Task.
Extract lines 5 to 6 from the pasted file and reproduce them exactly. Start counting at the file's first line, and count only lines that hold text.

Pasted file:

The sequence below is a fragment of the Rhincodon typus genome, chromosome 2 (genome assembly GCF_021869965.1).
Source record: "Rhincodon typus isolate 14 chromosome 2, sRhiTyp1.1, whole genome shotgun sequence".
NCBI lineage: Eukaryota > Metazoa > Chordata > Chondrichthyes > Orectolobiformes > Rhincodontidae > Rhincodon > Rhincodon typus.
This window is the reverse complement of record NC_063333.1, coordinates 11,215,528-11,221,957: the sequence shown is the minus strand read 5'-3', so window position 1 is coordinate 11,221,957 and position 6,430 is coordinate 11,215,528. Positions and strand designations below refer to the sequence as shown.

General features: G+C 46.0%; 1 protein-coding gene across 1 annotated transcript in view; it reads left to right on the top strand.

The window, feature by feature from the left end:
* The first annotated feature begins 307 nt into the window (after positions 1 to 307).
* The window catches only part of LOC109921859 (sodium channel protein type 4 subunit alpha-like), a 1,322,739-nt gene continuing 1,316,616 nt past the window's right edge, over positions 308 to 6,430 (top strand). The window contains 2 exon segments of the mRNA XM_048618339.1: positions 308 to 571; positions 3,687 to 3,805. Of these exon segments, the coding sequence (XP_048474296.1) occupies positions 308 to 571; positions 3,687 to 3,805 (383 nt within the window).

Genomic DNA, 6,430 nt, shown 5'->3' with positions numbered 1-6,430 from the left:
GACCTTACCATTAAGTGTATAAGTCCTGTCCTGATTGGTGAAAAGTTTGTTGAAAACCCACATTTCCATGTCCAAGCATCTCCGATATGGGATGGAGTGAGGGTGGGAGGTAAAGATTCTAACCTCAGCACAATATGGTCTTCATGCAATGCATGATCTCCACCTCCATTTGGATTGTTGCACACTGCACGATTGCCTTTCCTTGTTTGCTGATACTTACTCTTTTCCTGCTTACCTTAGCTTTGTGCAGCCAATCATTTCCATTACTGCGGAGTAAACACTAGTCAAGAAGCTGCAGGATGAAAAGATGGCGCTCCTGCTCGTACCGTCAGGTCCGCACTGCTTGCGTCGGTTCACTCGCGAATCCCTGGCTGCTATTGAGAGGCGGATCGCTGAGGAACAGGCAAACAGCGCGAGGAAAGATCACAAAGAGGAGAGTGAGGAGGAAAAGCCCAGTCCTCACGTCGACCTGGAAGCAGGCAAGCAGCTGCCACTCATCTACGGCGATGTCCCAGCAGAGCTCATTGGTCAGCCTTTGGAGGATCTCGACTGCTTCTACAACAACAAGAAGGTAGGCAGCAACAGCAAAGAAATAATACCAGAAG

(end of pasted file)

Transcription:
General features: G+C 46.0%; 1 protein-coding gene across 1 annotated transcript in view; it reads left to right on the top strand.

The window, feature by feature from the left end: